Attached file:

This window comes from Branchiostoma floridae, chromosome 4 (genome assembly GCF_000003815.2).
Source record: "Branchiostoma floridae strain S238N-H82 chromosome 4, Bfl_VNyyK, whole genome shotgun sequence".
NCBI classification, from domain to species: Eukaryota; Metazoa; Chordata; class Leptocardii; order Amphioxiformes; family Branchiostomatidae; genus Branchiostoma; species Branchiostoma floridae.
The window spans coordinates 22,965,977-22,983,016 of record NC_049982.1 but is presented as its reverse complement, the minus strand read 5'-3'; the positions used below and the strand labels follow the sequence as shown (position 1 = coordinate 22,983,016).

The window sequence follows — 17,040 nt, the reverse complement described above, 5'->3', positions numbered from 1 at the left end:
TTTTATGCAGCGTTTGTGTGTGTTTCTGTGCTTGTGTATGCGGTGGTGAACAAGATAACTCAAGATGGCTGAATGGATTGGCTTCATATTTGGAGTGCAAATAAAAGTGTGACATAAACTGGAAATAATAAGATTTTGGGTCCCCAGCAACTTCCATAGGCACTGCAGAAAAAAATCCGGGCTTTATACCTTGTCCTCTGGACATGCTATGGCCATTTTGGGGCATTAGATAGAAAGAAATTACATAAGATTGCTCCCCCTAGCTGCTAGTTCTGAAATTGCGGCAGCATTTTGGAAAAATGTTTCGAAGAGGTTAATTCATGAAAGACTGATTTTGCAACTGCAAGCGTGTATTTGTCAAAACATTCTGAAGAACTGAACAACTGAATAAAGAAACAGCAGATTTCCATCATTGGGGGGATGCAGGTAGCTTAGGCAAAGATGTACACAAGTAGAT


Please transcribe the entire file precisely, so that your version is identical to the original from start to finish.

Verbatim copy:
This window comes from Branchiostoma floridae, chromosome 4 (genome assembly GCF_000003815.2).
Source record: "Branchiostoma floridae strain S238N-H82 chromosome 4, Bfl_VNyyK, whole genome shotgun sequence".
NCBI classification, from domain to species: Eukaryota; Metazoa; Chordata; class Leptocardii; order Amphioxiformes; family Branchiostomatidae; genus Branchiostoma; species Branchiostoma floridae.
The window spans coordinates 22,965,977-22,983,016 of record NC_049982.1 but is presented as its reverse complement, the minus strand read 5'-3'; the positions used below and the strand labels follow the sequence as shown (position 1 = coordinate 22,983,016).

The window sequence follows — 17,040 nt, the reverse complement described above, 5'->3', positions numbered from 1 at the left end:
TTTTATGCAGCGTTTGTGTGTGTTTCTGTGCTTGTGTATGCGGTGGTGAACAAGATAACTCAAGATGGCTGAATGGATTGGCTTCATATTTGGAGTGCAAATAAAAGTGTGACATAAACTGGAAATAATAAGATTTTGGGTCCCCAGCAACTTCCATAGGCACTGCAGAAAAAAATCCGGGCTTTATACCTTGTCCTCTGGACATGCTATGGCCATTTTGGGGCATTAGATAGAAAGAAATTACATAAGATTGCTCCCCCTAGCTGCTAGTTCTGAAATTGCGGCAGCATTTTGGAAAAATGTTTCGAAGAGGTTAATTCATGAAAGACTGATTTTGCAACTGCAAGCGTGTATTTGTCAAAACATTCTGAAGAACTGAACAACTGAATAAAGAAACAGCAGATTTCCATCATTGGGGGGATGCAGGTAGCTTAGGCAAAGATGTACACAAGTAGAT